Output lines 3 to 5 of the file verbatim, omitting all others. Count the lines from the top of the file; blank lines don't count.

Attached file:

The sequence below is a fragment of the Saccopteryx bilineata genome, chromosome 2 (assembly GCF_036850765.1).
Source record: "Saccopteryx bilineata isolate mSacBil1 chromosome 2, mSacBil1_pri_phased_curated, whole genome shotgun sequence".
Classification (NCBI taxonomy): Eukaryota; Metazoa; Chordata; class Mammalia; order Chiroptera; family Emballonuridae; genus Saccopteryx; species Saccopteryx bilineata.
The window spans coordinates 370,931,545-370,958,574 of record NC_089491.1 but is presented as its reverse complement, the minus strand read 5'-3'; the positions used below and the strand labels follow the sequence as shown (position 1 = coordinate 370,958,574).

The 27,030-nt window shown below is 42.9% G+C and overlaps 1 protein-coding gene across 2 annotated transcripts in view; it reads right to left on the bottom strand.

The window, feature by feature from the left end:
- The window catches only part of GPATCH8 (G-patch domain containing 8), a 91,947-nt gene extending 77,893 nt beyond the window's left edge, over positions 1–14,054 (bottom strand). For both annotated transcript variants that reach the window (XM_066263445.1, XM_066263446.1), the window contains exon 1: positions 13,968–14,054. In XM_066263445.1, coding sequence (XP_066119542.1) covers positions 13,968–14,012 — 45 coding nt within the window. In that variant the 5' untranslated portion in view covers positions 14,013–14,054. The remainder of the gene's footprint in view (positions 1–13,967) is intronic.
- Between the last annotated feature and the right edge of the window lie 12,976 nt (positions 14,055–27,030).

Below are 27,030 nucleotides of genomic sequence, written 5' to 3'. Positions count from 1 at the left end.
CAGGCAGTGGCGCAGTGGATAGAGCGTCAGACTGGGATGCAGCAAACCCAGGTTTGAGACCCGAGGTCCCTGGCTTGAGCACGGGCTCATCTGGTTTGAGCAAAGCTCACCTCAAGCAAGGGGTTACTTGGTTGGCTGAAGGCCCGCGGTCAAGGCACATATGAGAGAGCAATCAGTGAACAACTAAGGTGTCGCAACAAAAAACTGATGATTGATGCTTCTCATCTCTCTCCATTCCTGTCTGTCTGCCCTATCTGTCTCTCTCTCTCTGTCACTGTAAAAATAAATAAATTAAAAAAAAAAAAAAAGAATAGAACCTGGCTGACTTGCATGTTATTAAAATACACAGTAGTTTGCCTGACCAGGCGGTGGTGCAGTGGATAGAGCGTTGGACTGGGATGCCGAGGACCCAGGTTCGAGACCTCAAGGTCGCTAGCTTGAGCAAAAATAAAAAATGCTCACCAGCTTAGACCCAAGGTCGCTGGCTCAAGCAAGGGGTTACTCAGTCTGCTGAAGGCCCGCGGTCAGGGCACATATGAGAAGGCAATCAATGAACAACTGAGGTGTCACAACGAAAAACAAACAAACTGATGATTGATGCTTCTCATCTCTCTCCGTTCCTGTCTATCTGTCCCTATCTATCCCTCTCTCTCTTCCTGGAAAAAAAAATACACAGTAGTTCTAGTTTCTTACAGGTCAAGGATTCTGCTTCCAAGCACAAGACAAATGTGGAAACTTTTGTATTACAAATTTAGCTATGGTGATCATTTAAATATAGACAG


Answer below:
Classification (NCBI taxonomy): Eukaryota; Metazoa; Chordata; class Mammalia; order Chiroptera; family Emballonuridae; genus Saccopteryx; species Saccopteryx bilineata.
The window spans coordinates 370,931,545-370,958,574 of record NC_089491.1 but is presented as its reverse complement, the minus strand read 5'-3'; the positions used below and the strand labels follow the sequence as shown (position 1 = coordinate 370,958,574).

The 27,030-nt window shown below is 42.9% G+C and overlaps 1 protein-coding gene across 2 annotated transcripts in view; it reads right to left on the bottom strand.